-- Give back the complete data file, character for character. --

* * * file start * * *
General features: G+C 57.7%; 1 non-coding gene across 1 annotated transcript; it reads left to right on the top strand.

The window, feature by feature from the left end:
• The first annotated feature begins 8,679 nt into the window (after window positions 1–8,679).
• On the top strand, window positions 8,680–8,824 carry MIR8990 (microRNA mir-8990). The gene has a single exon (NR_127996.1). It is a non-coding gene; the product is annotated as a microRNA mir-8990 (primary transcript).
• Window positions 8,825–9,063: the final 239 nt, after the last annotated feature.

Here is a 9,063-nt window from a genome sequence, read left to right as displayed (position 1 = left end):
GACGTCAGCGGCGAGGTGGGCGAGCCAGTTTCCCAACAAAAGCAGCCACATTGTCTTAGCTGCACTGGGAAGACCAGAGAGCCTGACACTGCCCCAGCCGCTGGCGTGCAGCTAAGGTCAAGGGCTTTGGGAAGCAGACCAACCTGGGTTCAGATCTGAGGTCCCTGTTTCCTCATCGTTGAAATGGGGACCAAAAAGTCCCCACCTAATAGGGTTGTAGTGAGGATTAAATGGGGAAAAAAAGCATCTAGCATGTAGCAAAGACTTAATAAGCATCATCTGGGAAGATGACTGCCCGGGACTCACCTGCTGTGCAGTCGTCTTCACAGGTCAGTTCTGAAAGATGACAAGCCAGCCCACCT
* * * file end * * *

General features: G+C 57.7%; 1 non-coding gene across 1 annotated transcript; it reads left to right on the top strand.

The window, feature by feature from the left end:
• The first annotated feature begins 8,679 nt into the window (after window positions 1–8,679).
• On the top strand, window positions 8,680–8,824 carry MIR8990 (microRNA mir-8990). The gene has a single exon (NR_127996.1). It is a non-coding gene; the product is annotated as a microRNA mir-8990 (primary transcript).
• Window positions 8,825–9,063: the final 239 nt, after the last annotated feature.

Here is a 9,063-nt window from a genome sequence, read left to right as displayed (position 1 = left end):
GACGTCAGCGGCGAGGTGGGCGAGCCAGTTTCCCAACAAAAGCAGCCACATTGTCTTAGCTGCACTGGGAAGACCAGAGAGCCTGACACTGCCCCAGCCGCTGGCGTGCAGCTAAGGTCAAGGGCTTTGGGAAGCAGACCAACCTGGGTTCAGATCTGAGGTCCCTGTTTCCTCATCGTTGAAATGGGGACCAAAAAGTCCCCACCTAATAGGGTTGTAGTGAGGATTAAATGGGGAAAAAAAGCATCTAGCATGTAGCAAAGACTTAATAAGCATCATCTGGGAAGATGACTGCCCGGGACTCACCTGCTGTGCAGTCGTCTTCACAGGTCAGTTCTGAAAGATGACAAGCCAGCCCACCT